Patterico's Pontifications


The Debt Passes 14 Trillion (Update: Old Barack Speaks!)

Filed under: General — Aaron Worthing @ 8:54 pm

[Guest post by Aaron Worthing; if you have tips, please send them here.]

Look at this chart and see if you don’t feel like shooting yourself, or tarring and feathering someone else:

In related news the Washington Examiner points out a slight contradiction between Goolsbee’s position today, and his boss’ several years ago:

Obama in 2006, while serving as an Illinois senator. Obama joined all Senate Democrats to oppose the 2006 debt limit increase.

“Washington is shifting the burden of bad choices today onto the backs of our children and grandchildren,” Obama said in 2006. “America has a debt problem and a failure of leadership.”

Obama later missed two votes in 2007 and 2008 while campaigning for president. Many Democrats who opposed the 2006 increase flipped their position once they took control of the Senate.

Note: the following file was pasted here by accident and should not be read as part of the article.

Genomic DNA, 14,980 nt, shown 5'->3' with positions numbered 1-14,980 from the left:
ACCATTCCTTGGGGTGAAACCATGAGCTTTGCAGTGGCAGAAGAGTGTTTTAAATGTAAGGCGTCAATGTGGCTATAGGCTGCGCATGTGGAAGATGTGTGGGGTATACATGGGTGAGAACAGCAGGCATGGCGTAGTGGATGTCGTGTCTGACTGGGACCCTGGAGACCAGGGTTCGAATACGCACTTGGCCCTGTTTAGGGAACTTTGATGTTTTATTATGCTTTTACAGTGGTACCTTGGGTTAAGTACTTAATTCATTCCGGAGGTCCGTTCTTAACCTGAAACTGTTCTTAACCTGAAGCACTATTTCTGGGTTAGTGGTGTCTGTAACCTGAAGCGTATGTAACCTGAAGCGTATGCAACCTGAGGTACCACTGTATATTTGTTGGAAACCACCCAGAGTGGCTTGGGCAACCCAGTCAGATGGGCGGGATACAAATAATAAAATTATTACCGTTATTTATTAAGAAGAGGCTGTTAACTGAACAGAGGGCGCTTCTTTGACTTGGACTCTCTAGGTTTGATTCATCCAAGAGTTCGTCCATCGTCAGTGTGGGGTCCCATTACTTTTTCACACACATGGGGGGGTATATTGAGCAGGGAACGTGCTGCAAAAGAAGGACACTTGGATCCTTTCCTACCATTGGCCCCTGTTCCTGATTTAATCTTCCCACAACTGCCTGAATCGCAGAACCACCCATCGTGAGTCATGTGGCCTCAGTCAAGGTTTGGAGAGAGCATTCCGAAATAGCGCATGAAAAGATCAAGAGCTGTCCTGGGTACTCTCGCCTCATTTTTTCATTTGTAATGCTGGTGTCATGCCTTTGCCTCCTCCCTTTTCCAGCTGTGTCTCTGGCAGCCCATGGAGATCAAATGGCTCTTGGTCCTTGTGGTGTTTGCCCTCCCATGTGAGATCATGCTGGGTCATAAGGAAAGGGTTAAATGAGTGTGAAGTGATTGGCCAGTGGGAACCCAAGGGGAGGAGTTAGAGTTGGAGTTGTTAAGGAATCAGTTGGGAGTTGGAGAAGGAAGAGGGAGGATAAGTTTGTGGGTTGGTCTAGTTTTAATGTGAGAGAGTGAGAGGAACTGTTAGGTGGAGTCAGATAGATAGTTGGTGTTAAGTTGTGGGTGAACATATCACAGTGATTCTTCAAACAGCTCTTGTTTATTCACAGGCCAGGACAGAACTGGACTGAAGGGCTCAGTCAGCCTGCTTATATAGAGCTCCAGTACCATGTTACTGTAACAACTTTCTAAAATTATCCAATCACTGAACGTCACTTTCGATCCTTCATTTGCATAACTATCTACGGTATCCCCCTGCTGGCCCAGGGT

Mmm, so the need to raise the debt ceiling is a sign of a failure of leadership?  Funny, I agree.

Update: Thanks to Dustin, we see Senator Obama’s full comments when voting against an increase of the debt:

I rise today to talk about America’s debt problem.

The fact that we are here today to debate raising America’s debt limit is a sign of leadership failure. It is a sign that the U.S. Government can’t pay its own bills. It is a sign that we now depend on ongoing financial assistance from foreign countries to finance our Government’s reckless fiscal policies.

Over the past 5 years, our federal debt has increased by $3.5 trillion to $8.6 trillion. That is “trillion” with a “T.” That is money that we have borrowed from the Social Security trust fund, borrowed from China and Japan, borrowed from American taxpayers. And over the next 5 years, between now and 2011, the President’s budget will increase the debt by almost another $3.5 trillion.


Site Notes

Filed under: General — Patterico @ 7:48 pm